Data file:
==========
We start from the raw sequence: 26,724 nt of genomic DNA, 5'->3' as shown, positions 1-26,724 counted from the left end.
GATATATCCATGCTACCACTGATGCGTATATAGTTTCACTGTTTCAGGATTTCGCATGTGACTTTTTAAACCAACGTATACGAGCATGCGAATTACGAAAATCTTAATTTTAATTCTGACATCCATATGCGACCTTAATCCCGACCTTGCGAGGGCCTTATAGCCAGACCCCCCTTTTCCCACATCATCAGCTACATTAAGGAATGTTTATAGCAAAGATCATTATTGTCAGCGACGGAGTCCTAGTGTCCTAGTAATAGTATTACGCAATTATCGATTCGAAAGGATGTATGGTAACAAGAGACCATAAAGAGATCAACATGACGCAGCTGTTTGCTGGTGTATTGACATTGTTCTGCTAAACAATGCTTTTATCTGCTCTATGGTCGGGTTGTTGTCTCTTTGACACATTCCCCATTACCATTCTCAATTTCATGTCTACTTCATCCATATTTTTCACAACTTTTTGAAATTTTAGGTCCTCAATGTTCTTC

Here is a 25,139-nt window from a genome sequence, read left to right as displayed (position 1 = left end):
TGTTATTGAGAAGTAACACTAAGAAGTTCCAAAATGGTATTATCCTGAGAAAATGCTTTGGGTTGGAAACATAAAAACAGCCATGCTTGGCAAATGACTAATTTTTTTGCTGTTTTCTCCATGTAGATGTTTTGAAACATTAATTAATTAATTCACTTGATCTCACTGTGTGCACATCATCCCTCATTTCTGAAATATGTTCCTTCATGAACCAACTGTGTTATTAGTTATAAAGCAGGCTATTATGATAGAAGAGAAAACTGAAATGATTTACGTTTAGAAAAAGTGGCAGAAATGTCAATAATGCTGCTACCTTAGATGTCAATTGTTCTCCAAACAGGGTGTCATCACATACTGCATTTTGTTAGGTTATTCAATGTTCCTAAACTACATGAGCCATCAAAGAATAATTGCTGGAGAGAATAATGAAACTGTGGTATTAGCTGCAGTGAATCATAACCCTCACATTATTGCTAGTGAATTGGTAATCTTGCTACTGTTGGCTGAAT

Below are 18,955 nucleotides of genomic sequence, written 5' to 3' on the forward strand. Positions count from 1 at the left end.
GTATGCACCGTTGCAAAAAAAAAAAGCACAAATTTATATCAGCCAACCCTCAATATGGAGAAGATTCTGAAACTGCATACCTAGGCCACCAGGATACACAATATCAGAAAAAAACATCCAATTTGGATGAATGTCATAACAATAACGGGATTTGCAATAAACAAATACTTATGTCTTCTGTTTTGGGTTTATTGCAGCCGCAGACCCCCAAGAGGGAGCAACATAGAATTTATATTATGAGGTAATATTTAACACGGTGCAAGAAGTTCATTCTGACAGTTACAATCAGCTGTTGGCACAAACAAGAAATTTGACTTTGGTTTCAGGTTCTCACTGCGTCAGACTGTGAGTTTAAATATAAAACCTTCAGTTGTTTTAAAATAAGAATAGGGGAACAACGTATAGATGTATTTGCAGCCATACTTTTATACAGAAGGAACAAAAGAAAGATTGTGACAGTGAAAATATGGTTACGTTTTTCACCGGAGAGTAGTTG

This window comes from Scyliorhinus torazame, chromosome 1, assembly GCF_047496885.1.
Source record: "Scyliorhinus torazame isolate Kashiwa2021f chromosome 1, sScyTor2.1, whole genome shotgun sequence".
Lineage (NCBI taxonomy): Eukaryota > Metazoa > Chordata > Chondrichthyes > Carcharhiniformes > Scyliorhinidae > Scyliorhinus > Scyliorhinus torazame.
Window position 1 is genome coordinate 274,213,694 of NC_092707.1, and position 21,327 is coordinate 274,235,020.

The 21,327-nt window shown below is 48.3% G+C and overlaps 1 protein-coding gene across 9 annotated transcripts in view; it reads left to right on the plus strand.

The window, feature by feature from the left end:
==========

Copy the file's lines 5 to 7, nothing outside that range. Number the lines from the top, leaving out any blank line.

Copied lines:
Below are 18,955 nucleotides of genomic sequence, written 5' to 3' on the forward strand. Positions count from 1 at the left end.
GTATGCACCGTTGCAAAAAAAAAAAGCACAAATTTATATCAGCCAACCCTCAATATGGAGAAGATTCTGAAACTGCATACCTAGGCCACCAGGATACACAATATCAGAAAAAAACATCCAATTTGGATGAATGTCATAACAATAACGGGATTTGCAATAAACAAATACTTATGTCTTCTGTTTTGGGTTTATTGCAGCCGCAGACCCCCAAGAGGGAGCAACATAGAATTTATATTATGAGGTAATATTTAACACGGTGCAAGAAGTTCATTCTGACAGTTACAATCAGCTGTTGGCACAAACAAGAAATTTGACTTTGGTTTCAGGTTCTCACTGCGTCAGACTGTGAGTTTAAATATAAAACCTTCAGTTGTTTTAAAATAAGAATAGGGGAACAACGTATAGATGTATTTGCAGCCATACTTTTATACAGAAGGAACAAAAGAAAGATTGTGACAGTGAAAATATGGTTACGTTTTTCACCGGAGAGTAGTTG

This window comes from Scyliorhinus torazame, chromosome 1, assembly GCF_047496885.1.